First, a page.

AnnaIramcos

Nothing is simple. I make a mess. I just try to make it a good one.

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You won't be able to put it down--AND it will make you a better writer.

L. E. Pearson has pulled off an incredible feat.

1. The Grey Ones is a binge-worthy historical fantasy romance. I read the whole thing in about two days. The tension between the characters is organic and well developed, the attraction between the Vasaad and Juniper is gritty without being trashy, the sex scenes are gratifying without being gross or stealing the energy from the rest of the book. The problems in the characters' relationship are genuine, well developed, and rooted in the world the characters have been placed in as well as in their own personalities and pasts. These characters have been developed in three dimensions and they read effectively as complex individuals. You don't always like them, you don't always agree with them, but you always want to keep reading them.

2. It's an effective fusion of multiple genres and discusses issues that are relevant to our culture and humanity in a fantasy setting. This book will make you think about big questions without whacking you over the head with a philosophy textbook. What makes a good relationship? What is sexual flourishing, and when/how is it wise to have sex? What sort of behaviors are appropriate to accept from men? What makes a healthy culture? What place does religion have in our lives? What should be done when we disagree on all of the above? The characters are messy and they sure don't have all the answers, but L. E. is forcing us to face the same issues they are. I disagree with plenty of the author's implicit propositions, but reading this book made me smarter and more clear on my own beliefs--and that's a mark of very good fiction.

3. This book will make you a better writer. There's a lot of trash fiction on the internet. This book has a fleshed out world, fleshed out societies, fleshed out characters, and fleshed out issues. If you're wondering how to write more high quality fiction that breaks tropes while staying compelling, this is a great model. I've been taking mental notes. There are a couple of works of fiction that I set aside as textbooks for what I'm trying to do in my own writing, and this book is up there with them.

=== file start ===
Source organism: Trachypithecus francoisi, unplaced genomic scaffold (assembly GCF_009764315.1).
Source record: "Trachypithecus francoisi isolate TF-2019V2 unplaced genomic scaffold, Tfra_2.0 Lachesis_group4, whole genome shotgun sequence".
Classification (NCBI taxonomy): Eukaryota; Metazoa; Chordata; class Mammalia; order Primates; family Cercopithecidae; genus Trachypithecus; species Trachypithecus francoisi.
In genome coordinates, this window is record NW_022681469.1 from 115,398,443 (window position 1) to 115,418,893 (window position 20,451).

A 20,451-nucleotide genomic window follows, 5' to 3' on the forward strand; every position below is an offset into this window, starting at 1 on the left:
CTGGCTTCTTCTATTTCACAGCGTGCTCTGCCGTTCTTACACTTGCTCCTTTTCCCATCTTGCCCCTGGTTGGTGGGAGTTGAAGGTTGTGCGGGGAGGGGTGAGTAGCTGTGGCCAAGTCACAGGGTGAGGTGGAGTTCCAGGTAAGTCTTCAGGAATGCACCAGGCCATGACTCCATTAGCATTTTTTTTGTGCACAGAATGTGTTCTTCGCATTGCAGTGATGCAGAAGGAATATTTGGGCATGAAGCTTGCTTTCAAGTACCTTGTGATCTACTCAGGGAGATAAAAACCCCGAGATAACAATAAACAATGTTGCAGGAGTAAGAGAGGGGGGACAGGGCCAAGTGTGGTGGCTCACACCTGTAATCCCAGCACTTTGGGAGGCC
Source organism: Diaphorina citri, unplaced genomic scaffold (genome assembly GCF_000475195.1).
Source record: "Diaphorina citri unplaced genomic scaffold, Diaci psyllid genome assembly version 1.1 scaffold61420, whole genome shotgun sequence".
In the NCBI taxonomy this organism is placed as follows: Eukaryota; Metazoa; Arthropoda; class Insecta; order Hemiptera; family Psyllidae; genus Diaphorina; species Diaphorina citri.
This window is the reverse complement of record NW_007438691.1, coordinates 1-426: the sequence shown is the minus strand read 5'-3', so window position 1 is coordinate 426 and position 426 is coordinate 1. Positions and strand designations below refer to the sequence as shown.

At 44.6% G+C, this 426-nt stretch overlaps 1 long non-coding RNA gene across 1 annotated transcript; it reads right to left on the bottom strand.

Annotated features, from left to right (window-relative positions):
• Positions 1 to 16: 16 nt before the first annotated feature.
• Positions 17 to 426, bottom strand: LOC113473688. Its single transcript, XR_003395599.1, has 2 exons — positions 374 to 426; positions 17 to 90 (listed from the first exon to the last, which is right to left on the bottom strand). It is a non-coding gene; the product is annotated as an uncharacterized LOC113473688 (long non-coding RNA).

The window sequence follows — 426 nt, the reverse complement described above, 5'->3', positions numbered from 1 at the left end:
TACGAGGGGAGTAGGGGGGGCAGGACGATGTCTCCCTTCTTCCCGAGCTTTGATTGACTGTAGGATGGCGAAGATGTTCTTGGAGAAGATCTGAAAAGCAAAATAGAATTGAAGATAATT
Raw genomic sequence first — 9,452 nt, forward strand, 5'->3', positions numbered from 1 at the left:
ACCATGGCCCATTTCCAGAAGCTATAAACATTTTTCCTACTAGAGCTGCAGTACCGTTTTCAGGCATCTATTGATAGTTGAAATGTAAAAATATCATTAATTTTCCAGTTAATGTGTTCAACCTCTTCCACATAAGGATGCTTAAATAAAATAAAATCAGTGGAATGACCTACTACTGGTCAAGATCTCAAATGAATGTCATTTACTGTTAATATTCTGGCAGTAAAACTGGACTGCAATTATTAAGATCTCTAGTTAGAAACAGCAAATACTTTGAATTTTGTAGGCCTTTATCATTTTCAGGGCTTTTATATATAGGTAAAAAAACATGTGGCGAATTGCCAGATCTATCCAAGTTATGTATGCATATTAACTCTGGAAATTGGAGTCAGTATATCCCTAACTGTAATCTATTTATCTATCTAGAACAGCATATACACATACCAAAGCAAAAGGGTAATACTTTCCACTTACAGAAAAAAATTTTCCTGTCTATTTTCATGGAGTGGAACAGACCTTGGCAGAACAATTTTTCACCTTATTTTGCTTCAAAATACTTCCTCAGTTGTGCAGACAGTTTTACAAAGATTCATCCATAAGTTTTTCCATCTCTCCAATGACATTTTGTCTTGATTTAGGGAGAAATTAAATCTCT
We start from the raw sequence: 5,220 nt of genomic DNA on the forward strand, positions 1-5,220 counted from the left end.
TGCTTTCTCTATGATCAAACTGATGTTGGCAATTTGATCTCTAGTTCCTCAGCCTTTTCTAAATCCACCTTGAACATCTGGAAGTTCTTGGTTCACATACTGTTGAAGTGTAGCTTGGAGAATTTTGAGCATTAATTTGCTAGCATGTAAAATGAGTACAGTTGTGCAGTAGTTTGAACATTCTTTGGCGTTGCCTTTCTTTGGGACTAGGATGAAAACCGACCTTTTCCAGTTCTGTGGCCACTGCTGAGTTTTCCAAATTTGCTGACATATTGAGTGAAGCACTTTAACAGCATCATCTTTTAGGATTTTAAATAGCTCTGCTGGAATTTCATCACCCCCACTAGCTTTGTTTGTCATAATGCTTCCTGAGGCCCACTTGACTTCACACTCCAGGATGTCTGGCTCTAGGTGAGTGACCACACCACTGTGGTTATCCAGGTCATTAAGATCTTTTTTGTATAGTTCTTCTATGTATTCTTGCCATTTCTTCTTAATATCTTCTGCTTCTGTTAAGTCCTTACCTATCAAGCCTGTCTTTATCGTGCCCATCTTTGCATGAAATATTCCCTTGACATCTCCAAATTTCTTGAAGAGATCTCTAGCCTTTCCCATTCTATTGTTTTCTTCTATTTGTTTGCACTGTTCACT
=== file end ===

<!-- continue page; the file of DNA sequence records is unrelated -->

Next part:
Constructive Crit:
-The build between Juniper and the Vaasad took a little long and was a little unvarying once they were quasi-sure of their feelings but unable to admit them. They go back and forth wondering if they like each other without much effective communication for A LOT of chapters--it was an effective dynamic in the beginning, but after it lasts too long, it ceases to be suspenseful and starts to be a little frustrating. Suspense needs a punchline, and we waited a long time for that one. Don't get me wrong, it was worth it, but it would have been just as worth it if that wibbly-wobbly phase lasted half as long.

-This is a personal preference, but Juniper can be a little helpless. I'd love to watch her develop more agency and be a little more feisty/self-driven, but given her background, I understand that will take time. She's compassionate, but she's very reliant on the Vasaad. At some point, she needs to hit a breaking point and take an all-out stand. I want to see her pushed to the point that she'll do whatever it takes. She's a little easy to sideline right now--but again, she's been repressed by her father and her society her whole life, so I can't get too mad at her for it.

-Get someone to proofread. Your typos didn't obstruct the story, but they're still noticeable every now and then. Hell, I'll proofread for you if you want.

Thank you for your incredible work, L. E. We need more books like yours. Keep writing.

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